An Introduction to Minimalism for College Students

I was first introduced to “minimalism” from Pinterest and the Kon Mari method. This was a couple years ago when it was really hip, but not yet as mainstream as now. My whole life I’ve been surrounded by clutter and I had a serious urge to make a change. Since my venture into minimalism, I have gotten rid of tons of clothes, some I was wearing since elementary school, old electronics, sifted through countless beauty products, cleaned, donated, sold, and trashed quite a few things. The feeling of relying less on material possessions to give you comfort is freeing, especially when you have to move around a lot or are going somewhere temporary, such as college. I think any student can benefit from minimalism, here are some of the benefits, pros, cons, and how-to’s for students.

The first benefit of minimalism is that you won’t have so much to lug to and from school between terms or at the end of the year. If you live on campus or attend school away from home it can be seriously frustrating to have to get a mover, or pack a trillion things into one space just to arrive at a tiny dorm or room.

Believe me, you can leave most of your belongings at your parents’ house when you have items you can’t part with, for example an artwork or personally, I have an engraved silver music box from my grandparents, but some items have no business being saved or exonerated. Items like old stained socks, a skincare item that doesn’t work for you, a ribbon you kept because you thought it was pretty, and clothes you don’t wear anymore. Those things clearly wouldn’t have a purpose in your life, and aren’t serving you in any way. Often, you try to preserve the past as much as you possibly can, but in reality you should learn to rely more on appreciating what once was instead of holding onto the remains of the past. As you migrate from home at the beginning of fall, you may begin to miss that blanket, or those shoes, or that bag, bring it to school and never look at it again.

Minimalism creates the tendency to evaluate the usefulness of an item, how we can implement it in our daily lives, and allows us to focus on thinking rather than distracting ourselves with items we no longer have interest in. If I had stuck to minimalism when I entered college, my life would be a lot easier. Of course I needed a bed, storage, and a desk along with pots and pans since I’m an off campus student, but I could have severely limited my wardrobe. I had so much clothing at the end of fall quarter because it went from ninety degree weather to freezing cold and I would keep going back home for more clothes. No one controls the weather, and if you live somewhere where there’s a temperamental climate it can be useful to have a lot of things, but you should really limit yourself to what you can fit in a closet. I bought a dresser before last term which I don’t even want anymore because it’s so massive and I have no way of moving it on my own. It’s cute, yes, but college is, for most, a temporary thing and I honestly have no desire to lug it from place to place every time I move. For out of state students, taking three massive boxes of clothes, storage you think you need, and furniture you thought you wanted, you’re raising the cost of your tuition just including U-hauls and shipping and the time spent on moving it all. This is why I seriously suggest limiting your wardrobe to the absolute basics, and only bringing furniture you know you need. Seriously, save yourself a buck or two.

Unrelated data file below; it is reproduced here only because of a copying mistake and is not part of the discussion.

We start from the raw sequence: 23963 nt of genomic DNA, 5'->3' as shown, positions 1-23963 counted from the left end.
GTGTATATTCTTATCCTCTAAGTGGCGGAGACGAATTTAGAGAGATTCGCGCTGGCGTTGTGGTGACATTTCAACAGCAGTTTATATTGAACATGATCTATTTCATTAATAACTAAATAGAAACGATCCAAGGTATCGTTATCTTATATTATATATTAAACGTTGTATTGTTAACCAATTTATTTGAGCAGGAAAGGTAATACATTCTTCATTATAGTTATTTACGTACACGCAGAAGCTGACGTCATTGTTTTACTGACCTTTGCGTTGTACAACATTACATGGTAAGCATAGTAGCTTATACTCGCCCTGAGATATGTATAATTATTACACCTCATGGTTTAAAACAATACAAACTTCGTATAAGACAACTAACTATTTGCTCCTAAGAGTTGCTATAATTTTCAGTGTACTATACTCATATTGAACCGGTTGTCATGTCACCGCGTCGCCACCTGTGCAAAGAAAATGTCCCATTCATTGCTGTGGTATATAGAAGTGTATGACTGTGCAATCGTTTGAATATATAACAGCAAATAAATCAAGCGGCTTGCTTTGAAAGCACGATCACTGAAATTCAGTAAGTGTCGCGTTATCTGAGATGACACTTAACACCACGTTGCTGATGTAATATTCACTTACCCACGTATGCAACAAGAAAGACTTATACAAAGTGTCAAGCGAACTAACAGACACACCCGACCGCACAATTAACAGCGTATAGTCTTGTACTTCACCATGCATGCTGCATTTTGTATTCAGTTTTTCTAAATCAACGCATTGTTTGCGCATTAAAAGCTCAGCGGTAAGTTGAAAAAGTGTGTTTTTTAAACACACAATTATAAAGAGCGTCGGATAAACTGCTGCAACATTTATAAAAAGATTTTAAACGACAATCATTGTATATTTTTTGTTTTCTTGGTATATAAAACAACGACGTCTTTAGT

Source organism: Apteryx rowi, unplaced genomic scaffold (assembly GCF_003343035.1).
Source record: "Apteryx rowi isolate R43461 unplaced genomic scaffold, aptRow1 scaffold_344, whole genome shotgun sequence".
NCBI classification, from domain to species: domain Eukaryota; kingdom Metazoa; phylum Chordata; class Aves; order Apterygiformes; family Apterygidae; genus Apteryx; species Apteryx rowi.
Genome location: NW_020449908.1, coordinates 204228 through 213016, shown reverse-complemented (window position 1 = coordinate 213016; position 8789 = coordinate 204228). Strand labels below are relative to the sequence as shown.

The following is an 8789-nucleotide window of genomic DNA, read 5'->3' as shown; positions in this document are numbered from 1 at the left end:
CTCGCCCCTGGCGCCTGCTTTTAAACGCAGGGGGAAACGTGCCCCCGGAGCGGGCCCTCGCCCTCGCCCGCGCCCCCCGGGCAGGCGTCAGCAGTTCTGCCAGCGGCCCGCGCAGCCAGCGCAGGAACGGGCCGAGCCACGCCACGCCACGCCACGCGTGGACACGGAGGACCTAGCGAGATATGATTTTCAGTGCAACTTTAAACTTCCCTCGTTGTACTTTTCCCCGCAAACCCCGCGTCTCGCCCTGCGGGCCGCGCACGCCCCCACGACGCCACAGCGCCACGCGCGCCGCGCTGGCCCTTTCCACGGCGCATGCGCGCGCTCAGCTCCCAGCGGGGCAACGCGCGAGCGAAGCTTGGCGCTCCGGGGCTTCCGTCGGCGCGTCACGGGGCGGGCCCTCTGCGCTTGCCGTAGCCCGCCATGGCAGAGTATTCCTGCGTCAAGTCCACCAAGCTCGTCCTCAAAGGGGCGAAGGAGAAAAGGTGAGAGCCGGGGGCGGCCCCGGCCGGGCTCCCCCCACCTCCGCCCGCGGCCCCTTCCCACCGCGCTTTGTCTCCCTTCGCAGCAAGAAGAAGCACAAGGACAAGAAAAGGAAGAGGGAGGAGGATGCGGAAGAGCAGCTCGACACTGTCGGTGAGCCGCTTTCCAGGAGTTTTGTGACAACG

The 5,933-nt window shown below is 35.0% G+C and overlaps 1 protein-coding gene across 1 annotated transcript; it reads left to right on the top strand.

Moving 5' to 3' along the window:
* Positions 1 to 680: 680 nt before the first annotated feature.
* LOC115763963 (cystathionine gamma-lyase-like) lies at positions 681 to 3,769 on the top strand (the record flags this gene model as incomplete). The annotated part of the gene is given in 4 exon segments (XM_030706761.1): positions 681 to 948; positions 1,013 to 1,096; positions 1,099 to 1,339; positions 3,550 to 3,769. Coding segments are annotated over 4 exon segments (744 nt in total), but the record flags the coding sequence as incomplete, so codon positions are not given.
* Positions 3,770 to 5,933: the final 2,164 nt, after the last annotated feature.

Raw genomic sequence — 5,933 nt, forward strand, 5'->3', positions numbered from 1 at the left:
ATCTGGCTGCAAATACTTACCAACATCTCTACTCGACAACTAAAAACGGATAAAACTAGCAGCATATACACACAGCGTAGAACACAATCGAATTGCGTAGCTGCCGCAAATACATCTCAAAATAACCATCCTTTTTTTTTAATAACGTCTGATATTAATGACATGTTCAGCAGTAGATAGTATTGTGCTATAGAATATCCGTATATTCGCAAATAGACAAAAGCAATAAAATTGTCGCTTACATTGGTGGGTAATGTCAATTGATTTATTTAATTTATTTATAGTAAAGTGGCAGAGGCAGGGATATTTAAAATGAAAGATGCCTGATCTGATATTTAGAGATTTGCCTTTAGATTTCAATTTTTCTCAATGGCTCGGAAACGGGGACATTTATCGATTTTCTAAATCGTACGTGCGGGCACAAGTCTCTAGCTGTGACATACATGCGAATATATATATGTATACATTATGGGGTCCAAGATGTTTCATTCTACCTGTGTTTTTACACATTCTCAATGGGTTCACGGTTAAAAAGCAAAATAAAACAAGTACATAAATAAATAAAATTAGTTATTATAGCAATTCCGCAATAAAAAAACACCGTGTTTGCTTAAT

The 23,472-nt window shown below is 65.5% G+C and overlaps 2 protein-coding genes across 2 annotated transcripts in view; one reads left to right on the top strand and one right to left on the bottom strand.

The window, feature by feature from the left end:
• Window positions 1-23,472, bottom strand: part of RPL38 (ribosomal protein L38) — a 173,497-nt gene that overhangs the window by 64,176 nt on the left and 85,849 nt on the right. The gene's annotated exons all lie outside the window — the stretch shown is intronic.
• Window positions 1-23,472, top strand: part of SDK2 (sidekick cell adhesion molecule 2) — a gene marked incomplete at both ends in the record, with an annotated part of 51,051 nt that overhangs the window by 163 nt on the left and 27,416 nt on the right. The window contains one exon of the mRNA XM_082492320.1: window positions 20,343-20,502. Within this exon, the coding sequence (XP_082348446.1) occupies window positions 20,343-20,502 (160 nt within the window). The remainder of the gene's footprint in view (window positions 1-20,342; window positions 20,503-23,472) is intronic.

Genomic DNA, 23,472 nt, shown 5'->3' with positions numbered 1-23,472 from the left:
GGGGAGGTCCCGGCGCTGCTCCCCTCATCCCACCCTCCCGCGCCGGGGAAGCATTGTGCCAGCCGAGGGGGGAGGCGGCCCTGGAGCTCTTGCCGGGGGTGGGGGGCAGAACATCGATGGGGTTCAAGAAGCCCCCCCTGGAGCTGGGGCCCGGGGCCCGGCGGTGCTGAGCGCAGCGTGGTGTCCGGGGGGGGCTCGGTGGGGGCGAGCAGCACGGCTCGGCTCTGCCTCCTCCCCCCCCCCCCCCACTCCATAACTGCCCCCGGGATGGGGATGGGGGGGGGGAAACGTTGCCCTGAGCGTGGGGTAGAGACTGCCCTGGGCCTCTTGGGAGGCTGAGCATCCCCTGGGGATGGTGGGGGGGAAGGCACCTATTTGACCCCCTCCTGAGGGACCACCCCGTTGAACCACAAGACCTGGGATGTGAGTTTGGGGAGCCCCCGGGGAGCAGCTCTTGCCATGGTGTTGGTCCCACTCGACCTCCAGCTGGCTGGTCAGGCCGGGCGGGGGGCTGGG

Living with your parents it’s perhaps less of a hassle, but it’s always good to go into a new stage of life fresh. That means not holding onto the old, or channeling your fears into a false senses of sentimentality attached to physical things. I’ve been around hoarding and developed those habits as well. Before and even after minimalism I was holding on to a false belief that I had to keep everything from shoestrings to bubbles just because they were from what I saw as a better part of my life. I was trying to create an identity out of these material items. I had a box of items that were precious to me, and that box was almost never touched. Things I forgot about, or looked at later and thought “why do I even have this?” Students moving into adulthood should mature enough to separate what material items are weighing them down emotionally and physically, and sometimes that means retiring the things we “own.”

Minimalism absolutely does NOT have to be stuffy, boring, or monochromatic. There are plenty of ways to interpret and fit minimalism to your own style. It’s not necessarily grey and black with white, pristine marble and IKEA furniture. Those are just some of the ways people interpret minimalism. You can keep your style, your life, and your inspiration, but traveling will be much easier, you’ll be able to live with more intent, and focus on collegiate life more than dry-cleaning a shirt you’ve worn once, or reorganizing your clothes multiple times so you can fit everything. Plus, it’s nice to have more space to customize to your lifestyle. For me, the basics are just fine.

I’ll have another post up soon on this, thank you for reading! But first, how do you feel about minimalism?




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